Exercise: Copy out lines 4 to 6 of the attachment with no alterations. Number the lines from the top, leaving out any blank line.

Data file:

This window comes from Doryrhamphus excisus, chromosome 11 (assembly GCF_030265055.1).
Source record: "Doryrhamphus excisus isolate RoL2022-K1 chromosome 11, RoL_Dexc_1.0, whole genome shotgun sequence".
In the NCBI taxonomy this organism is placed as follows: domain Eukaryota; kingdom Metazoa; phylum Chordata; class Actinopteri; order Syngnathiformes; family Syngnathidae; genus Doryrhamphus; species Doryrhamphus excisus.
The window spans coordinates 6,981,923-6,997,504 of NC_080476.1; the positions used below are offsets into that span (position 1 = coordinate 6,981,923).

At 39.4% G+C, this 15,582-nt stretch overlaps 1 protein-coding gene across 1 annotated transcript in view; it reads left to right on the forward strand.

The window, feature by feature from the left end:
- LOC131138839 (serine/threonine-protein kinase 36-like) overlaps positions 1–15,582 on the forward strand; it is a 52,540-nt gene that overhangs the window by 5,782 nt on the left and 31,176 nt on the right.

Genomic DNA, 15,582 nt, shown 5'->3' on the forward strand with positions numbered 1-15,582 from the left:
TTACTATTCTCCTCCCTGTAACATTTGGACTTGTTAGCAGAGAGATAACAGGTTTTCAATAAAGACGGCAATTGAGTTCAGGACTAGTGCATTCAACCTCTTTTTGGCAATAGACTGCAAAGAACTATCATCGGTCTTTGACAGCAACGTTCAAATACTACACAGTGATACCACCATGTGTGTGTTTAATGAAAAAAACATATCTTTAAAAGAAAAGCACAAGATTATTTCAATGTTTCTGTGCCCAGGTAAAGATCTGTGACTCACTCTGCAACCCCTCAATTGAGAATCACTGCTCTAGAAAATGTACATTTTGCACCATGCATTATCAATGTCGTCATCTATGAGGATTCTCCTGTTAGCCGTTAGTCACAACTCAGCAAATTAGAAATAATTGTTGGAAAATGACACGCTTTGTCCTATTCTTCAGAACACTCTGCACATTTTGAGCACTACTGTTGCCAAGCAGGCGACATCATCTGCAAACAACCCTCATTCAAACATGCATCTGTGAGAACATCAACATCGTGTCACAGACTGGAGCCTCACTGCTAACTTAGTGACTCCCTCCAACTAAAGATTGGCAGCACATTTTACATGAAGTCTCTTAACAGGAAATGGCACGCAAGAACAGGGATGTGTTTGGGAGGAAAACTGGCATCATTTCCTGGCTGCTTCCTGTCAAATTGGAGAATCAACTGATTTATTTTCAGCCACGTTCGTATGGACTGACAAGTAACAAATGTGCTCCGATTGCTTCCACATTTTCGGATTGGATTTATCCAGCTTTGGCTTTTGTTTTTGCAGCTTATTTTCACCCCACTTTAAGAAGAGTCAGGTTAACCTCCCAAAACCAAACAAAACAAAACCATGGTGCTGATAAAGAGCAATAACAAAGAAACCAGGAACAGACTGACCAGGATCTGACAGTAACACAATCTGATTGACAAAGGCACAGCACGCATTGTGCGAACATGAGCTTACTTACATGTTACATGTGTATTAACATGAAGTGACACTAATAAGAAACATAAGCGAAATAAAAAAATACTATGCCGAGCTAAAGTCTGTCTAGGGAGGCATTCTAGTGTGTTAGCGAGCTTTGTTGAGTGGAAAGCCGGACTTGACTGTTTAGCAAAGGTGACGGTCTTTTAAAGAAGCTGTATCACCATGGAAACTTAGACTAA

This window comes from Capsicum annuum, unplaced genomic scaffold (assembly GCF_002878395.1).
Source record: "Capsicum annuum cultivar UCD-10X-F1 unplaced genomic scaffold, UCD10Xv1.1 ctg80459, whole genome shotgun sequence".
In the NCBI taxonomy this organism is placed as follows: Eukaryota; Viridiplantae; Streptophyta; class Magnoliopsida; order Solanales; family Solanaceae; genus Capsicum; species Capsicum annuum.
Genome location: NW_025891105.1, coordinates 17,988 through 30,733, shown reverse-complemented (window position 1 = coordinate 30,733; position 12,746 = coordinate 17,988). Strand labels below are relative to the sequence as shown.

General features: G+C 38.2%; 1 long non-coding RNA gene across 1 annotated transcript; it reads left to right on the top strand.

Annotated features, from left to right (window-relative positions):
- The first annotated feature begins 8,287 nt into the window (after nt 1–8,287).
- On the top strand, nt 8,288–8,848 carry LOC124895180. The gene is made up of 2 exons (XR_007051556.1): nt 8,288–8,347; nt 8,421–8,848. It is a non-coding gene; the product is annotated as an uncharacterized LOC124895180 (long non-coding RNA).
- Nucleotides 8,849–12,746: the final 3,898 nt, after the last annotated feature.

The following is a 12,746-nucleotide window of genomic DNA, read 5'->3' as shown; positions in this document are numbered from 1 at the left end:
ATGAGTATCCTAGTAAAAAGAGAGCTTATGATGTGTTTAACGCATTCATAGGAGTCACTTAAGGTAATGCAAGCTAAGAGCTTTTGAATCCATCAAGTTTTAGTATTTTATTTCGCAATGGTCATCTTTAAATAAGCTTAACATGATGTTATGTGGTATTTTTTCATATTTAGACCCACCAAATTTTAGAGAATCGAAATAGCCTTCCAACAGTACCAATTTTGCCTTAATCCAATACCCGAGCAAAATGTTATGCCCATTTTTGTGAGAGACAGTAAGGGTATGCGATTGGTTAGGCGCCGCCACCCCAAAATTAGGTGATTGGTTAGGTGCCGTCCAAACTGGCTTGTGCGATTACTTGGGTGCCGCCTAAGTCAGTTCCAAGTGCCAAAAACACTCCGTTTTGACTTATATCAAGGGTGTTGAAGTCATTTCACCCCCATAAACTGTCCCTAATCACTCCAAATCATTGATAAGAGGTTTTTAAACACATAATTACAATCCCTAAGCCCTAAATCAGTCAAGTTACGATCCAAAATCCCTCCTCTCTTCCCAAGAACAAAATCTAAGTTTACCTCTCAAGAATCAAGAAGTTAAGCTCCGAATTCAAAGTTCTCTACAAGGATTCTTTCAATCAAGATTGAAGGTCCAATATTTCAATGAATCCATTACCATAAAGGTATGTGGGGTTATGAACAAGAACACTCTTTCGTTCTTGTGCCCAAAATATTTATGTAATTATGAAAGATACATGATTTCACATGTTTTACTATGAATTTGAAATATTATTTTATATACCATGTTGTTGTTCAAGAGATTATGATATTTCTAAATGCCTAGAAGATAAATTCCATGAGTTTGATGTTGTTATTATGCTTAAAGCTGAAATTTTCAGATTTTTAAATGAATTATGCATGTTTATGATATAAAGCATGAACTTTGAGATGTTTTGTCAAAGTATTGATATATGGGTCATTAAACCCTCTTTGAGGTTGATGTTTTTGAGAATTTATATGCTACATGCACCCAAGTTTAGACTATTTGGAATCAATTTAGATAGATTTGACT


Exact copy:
The window spans coordinates 6,981,923-6,997,504 of NC_080476.1; the positions used below are offsets into that span (position 1 = coordinate 6,981,923).

At 39.4% G+C, this 15,582-nt stretch overlaps 1 protein-coding gene across 1 annotated transcript in view; it reads left to right on the forward strand.

The window, feature by feature from the left end: